UK Breeders of Performance American Bulldogs
Est 2000



    Health tests

    All our breeding stock is hip- and ellbow certified, NCL tested .

  • Hip dysplasia (HD)
  • Hip dysplasia is a significant and crippling problem in the American Bulldog as in many large breeds, It is a genetic condition  i.e passed on from its parents, although there can be environmental factors that could cause the onset of the condition within a dog
  • A hip is dysplastic when the joint socket and the ball do not fit together. Either the ball ist too small or deformed or the socket is too shallow or deformed or both. This will cause an abnormal movement of the ball in the socket when the dog is walking, running, jumping and lead to more deformation, inflammation and pain. If the angle of the ball to the femur-bone is not correct and too straight this will also cause demage of the hip joint as the power while the dog moves will lead to deformation of socket and ball.
  • To determine hip-dysplasia usually the joint is judged for the Norberg Angle, Subluxation, Cranial Acetabular Edge, Dorsal Acetabular Edge, Cranial Effective Acetabular Rim, Acetabular Fossa, Caudal Acetabular Edge Femoral Head / Neck Exostosis, Femoral Head Recontouring.


  • In Europe the common system for hip-evaluation is the FCI system:
  • HD-A: normal hip, no signs of dysplasia
  • HD-B: almost normal hip conformation
  • HD-C: slight abbrerations between socket and ball,
  • HD-D: abberations between socket and ball are obvious.
  • HD-E: heavy abberations, very shallow socket, subluxation.


  • Only dogs with HD-C or better are seen as breed worthy. only dogs with HD-B or better are recommanded for breeding. Dogs with HD-C should only be bred to dogs with HD-A.
  • In the UK it is the BVA which does the hip-evaluations and they use a score for the result. The smaller the score the better the hip. In the USA they have to systems, the OFA system that works comprable the the FCI and BVA system and the Penn Hip system that is also available in the Netherlands and the UK. Dogs that have been evaluated in different systems showed that those are not directly comparable iin their results.


    Neuronal Ceroid Lipofuscinosis.(NCL)

    NCL is a neurological disease that is found in a number of canine breeds including the American Bulldog.

    It is passed on genetically from dogs that are affected or carriers to their offspring. Testing and research is currently being undertaken at veterinary colleges in the United States, whilst testing is available in Germany as well now. A blood test is available to determine if a dog is affected (CCL +/+), carrier (CCL 0/+) or clear (CCL 0/0).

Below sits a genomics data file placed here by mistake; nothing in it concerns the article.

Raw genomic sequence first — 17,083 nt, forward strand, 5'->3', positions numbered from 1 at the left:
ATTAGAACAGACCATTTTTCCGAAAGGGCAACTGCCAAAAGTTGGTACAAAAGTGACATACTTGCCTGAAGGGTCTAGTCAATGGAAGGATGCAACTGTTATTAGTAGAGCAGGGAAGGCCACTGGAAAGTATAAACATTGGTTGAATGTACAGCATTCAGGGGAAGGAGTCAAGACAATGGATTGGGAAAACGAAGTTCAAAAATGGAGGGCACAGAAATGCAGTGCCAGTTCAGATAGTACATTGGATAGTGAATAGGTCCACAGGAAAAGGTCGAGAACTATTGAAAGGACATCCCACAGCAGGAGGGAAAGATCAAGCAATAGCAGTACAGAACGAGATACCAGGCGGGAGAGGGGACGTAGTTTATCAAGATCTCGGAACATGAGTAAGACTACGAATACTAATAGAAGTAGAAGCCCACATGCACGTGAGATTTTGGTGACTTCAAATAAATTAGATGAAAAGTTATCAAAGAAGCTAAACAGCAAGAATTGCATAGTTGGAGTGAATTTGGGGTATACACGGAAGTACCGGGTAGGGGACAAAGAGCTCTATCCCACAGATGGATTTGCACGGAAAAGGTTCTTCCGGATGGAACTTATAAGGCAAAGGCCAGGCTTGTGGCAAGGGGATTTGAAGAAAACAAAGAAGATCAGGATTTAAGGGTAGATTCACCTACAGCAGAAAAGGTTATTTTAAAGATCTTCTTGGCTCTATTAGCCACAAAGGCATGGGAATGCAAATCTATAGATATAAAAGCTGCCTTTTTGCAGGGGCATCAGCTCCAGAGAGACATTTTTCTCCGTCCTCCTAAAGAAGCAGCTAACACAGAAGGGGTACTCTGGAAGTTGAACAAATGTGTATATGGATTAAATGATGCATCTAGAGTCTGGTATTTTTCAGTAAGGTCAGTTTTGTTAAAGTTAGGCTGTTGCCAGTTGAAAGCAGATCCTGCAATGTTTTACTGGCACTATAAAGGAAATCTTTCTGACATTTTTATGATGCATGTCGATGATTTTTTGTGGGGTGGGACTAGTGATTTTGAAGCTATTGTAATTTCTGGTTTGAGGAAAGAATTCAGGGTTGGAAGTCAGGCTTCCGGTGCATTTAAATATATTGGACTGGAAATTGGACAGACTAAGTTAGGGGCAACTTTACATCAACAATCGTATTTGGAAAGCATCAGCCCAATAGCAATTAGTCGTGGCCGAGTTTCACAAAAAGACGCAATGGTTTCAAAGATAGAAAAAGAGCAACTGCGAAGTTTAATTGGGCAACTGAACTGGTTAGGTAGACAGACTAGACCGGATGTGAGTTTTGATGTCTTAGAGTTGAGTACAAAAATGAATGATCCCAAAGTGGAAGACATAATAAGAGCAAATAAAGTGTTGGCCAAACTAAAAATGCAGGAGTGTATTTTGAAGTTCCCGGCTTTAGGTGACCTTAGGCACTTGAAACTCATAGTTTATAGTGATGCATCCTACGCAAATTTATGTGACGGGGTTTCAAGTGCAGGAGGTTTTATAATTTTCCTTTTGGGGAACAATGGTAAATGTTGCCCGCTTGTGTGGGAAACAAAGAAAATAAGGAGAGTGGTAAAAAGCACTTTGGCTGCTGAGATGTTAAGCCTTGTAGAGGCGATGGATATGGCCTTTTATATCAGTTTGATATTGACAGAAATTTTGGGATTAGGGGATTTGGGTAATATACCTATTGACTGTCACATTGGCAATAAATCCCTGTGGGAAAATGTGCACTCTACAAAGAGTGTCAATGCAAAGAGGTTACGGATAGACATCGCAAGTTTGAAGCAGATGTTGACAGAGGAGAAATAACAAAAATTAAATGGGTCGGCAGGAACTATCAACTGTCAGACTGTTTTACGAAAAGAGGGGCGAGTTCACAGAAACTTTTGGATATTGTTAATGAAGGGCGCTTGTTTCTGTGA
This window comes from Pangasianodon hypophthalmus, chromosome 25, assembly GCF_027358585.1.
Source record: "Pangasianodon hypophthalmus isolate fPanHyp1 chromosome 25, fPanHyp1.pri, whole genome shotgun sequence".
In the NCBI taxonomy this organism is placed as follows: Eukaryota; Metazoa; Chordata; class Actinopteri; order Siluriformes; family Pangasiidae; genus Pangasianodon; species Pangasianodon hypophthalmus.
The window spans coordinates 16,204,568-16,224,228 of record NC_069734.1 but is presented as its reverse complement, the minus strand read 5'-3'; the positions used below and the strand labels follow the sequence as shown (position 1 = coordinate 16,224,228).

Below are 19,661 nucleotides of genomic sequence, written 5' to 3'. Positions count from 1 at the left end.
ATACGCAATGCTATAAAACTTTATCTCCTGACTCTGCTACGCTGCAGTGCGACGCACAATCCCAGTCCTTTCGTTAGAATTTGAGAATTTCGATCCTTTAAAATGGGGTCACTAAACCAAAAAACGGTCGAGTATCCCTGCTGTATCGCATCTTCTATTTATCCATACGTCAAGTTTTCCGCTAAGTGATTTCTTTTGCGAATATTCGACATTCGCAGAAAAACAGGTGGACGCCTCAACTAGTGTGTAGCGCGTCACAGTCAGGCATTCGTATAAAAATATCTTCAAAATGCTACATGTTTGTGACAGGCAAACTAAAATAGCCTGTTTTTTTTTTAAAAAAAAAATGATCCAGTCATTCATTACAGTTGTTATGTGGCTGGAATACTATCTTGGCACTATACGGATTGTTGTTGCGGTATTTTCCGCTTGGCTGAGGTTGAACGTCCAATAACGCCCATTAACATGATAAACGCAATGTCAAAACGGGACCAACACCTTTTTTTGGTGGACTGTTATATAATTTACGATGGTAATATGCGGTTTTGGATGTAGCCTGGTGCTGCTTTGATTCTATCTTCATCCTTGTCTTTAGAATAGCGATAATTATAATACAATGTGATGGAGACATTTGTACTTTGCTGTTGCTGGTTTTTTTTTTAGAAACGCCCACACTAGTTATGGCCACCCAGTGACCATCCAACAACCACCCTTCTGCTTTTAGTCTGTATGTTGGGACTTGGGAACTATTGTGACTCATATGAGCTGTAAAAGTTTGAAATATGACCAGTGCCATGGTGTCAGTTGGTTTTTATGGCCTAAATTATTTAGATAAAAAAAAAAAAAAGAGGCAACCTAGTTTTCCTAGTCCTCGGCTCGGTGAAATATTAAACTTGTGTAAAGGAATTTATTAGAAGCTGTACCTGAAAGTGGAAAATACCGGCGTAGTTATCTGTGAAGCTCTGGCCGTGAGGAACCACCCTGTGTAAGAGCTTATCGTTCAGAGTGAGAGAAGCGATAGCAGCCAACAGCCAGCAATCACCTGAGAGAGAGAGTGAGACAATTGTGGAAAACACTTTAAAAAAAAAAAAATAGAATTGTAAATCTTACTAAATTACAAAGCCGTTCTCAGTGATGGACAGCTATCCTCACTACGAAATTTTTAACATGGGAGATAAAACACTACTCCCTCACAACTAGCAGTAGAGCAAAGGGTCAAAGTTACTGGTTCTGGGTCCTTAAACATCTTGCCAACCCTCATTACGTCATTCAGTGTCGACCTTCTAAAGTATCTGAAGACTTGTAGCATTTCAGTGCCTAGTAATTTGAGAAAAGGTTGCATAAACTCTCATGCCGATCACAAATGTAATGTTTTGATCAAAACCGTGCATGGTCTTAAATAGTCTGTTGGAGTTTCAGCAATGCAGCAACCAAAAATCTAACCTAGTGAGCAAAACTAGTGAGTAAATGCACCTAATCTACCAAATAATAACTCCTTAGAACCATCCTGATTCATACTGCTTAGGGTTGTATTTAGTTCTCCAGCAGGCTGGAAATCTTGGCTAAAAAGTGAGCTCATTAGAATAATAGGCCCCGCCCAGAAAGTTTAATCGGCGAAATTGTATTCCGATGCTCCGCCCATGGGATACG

The main research body in the USA states that whilst all efforts should be made to eradicate the disease a dog that is shown to be breed worthy should not be excluded from your breeding programme if it is a carrier of NCL But it can only be bred to clear partners and all offspring should become tested as well.

    Presently many UK and European vets are unaware of NCL, so you may find the information below useful when approaching on the subject

    It is a disease that does not have to happen!

    Responsible breeders will test their dogs for this recessive gene and will avoid breeding “affected” dogs -- meaning dogs that will manifest the debilitating disease and ultimately require euthanasia at a young age.

    Responsible breeding can occur between a dog carrying the recessive gene and another dog that is clear of the gene. However, responsible breeding practices require testing all puppies produced from that breeding for NCL, disclosure to puppy purchasers of the genetic status of that animal, and agreement of the puppy purchaser to follow good breeding practices if they intend to use the animal for such purpose.

    No dog has to suffer the effects of NCL as long as good, responsible breeding practices are maintained. The University of Missouri offers inexpensive testing services to find out if a dog is a NCL carrier, clear or affected, as does a company known as Vetgen. In Germany the “Tierärztliche Hochschule Hannover” offers the test.

    Many veterinarians, just seeing the dog in the early stages, will guess that it has hip dysplasia, as most vets do not have a clue what NCL is. Within the next 1 to 3 years, the dog won’t even be able to keep from falling down. When walking the dog will tend to stagger and move randomly, especially down a flight of stairs or over uneven ground. When running, the rear will show very little control. Just standing will be very difficult, much less trying to walk. Normally, by the time the dog is 5 years old, it will need to be euthanized. If your American Bulldog exhibits any of these symptoms, please inform your vet about NCL. Information provided to the University of Missouri from affected dogs, including pedigree information, is most helpful in their research relating to both the canine and human forms of the disease and how it is inherited.

    Here are some relevant links: